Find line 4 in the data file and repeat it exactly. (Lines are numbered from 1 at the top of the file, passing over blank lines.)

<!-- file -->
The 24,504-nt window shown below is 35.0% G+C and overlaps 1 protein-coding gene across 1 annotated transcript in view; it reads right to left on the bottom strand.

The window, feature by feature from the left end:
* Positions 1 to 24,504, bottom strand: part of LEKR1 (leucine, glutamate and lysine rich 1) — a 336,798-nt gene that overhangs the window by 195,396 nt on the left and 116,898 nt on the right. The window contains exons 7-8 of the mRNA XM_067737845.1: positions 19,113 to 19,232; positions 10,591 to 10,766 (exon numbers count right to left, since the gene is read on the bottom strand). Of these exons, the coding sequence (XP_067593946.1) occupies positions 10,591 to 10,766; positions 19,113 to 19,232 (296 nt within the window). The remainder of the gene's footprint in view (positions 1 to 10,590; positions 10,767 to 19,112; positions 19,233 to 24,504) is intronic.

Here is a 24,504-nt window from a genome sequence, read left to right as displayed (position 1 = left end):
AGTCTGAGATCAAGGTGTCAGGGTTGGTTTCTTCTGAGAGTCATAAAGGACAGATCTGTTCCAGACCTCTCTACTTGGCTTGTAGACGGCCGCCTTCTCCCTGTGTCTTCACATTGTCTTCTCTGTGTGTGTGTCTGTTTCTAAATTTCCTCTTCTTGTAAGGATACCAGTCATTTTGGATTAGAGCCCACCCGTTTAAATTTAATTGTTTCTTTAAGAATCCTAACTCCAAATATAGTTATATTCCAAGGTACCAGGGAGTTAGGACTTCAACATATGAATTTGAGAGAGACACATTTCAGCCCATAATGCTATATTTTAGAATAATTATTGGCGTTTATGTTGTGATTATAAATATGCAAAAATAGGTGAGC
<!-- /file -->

Here is a 24,504-nt window from a genome sequence, read left to right as displayed (position 1 = left end):